3rd Sunday in Advent, 2013
Rev. Stephen E. Stults
St. Barnabus Anglican Church
December 15, 2013
“Art thou he that should come, or do we look for another?” From the Gospel for
today, this is the question that John the Baptist had his disciples ask Jesus.
Recall that at this time, he was a guest of the local Herodian government, although we can rightly guess that his accommodations were hardly satisfactory…
I imagine that nobody in this room has ever been imprisoned. It has to be very, very hard, even if one has done the crime. Imagine how difficult it would be if one was denied their freedom for having done the right thing, as was the case with John the Baptizer! Recall that Herod had shut him up in prison, mainly because he criticized the king for marrying his brother’s Phillip’s wife, Herodias. He had denounced him publicly, and rightly so. In so doing, he also incurred Herodias’ undying hatred, which would later cause him to be beheaded. We can observe here that an ungodly spirit, when provoked, is especially vehement in its persecution of its righteous critics.
Let us remember that this is the same John, who was imbued with the Holy Spirit from his mother’s womb. Recall the passage in the first chapter of the gospel of Luke:
Luke 1:41-42 41 And it came to pass, that, when Elisabeth heard the salutation of Mary, the babe leaped in her womb; and Elisabeth was filled with the Holy Ghost: 42 And she spake out with a loud voice, and said, Blessed art thou among women, and blessed is the fruit of thy womb.”
This is also the same John who, when asked by the priests and Levites if he was the Christ, the Jew’s promised Messiah, answered in the words of John’s gospel: John 1:20 “And he confessed, and denied not; but confessed, I am not the Christ.” John refused to take any credit for himself, but instead testified of Christ, when he said: (Luke 3:16) “I indeed baptize you with water; but one mightier than I cometh, the latchet of whose shoes I am not worthy to unloose: he shall baptize you with the Holy Ghost and with fire.”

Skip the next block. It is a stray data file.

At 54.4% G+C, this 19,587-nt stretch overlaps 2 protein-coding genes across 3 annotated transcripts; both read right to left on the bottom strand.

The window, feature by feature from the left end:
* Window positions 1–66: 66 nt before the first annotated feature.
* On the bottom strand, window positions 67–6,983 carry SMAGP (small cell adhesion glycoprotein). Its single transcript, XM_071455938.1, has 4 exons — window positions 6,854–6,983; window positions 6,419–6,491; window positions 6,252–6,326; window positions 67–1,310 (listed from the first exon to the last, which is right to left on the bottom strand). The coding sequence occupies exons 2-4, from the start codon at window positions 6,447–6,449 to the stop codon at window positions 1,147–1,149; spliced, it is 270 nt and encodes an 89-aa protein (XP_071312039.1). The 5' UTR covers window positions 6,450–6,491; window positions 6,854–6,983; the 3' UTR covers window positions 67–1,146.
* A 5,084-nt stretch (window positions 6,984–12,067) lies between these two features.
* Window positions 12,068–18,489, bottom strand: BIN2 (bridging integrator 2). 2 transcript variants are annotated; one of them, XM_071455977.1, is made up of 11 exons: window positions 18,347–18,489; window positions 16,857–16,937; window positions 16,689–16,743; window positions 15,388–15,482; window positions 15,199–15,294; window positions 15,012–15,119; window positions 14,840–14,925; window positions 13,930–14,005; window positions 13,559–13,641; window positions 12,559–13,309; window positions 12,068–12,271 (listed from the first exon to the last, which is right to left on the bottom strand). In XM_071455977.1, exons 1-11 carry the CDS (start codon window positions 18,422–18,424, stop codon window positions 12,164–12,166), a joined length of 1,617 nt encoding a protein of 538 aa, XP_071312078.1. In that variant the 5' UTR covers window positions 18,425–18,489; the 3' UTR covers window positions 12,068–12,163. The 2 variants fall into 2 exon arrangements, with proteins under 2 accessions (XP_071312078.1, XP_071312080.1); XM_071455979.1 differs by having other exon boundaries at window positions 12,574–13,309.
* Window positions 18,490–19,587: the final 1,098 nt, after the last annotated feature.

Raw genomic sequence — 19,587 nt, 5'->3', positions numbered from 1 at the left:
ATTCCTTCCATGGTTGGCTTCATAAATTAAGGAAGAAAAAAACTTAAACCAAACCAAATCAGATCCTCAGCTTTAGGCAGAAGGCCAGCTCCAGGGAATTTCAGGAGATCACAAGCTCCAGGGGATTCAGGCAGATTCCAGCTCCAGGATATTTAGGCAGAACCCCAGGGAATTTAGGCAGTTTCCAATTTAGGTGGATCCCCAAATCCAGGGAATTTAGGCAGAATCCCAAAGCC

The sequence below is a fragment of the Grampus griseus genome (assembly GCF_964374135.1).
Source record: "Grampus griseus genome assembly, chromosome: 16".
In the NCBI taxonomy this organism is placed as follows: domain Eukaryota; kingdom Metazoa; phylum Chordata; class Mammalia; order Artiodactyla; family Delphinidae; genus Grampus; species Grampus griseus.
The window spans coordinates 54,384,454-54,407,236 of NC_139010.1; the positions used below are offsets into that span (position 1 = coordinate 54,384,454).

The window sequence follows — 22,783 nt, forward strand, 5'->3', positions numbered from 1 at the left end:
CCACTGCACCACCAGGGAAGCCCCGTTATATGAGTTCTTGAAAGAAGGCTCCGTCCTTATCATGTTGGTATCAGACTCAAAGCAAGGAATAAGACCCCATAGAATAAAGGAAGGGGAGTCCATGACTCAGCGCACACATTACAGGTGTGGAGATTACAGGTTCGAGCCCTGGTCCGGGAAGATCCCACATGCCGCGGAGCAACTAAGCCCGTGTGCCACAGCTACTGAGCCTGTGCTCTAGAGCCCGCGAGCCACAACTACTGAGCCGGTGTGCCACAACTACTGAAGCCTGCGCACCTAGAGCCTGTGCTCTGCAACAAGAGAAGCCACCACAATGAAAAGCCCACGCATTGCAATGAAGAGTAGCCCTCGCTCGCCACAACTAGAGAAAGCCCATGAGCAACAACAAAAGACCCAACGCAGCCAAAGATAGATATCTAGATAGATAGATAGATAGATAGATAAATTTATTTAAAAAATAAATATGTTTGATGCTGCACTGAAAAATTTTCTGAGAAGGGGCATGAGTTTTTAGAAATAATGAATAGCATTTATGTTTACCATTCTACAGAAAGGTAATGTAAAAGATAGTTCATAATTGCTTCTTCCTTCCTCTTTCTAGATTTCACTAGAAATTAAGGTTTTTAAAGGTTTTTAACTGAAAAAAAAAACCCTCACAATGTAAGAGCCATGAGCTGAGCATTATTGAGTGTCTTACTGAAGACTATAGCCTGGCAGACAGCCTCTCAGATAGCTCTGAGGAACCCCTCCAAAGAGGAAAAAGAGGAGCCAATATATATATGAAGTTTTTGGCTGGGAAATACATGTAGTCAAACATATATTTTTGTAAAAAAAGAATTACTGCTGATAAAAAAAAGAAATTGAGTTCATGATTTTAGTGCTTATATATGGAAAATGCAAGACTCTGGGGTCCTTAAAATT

Finally, this is the same John, who, even after a lifetime of looking for Christ and having baptized Him in the river Jordan, asked the question, “Art thou he that should come, or do we look for another?”
Is this just the moment of doubt of some early New Testament prophet, or does it have application to us today? Might we even say that many people ask this same question, especially at this time of year. Every year, we go through the same “culture wars” over Christmas. The secularists fight against public displays of Christmas, and most people satisfy themselves with saying “Happy Holidays”, so that they can’t be accused of being politically incorrect.
And on and on it goes….. today is the Third Sunday in Advent. Advent, as we mentioned a couple of weeks earlier, has actually become a four-week celebration of Christmas, at least commercially and in occasions such as office parties and the like. Many companies are having, or have had, their “Holiday Parties” already. Of course soon, we will hear the usual mis-information about the 12 days of Christmas, which to the undiscerning public, begins on December 13 and extends until the 25th. We have all been bombarded with Christmas (or “Holiday”) ads since before Thanksgiving, which is never a very popular holiday with the mercantile class, because they can’t commercialize it very much.
Thus, one can see why some, maybe many people just want to get Christmas “over with.” Of course, immediately after Christmas, the drumbeat will begin for New Years, and the World will lurch towards the parties that mostly meaningless holiday brings.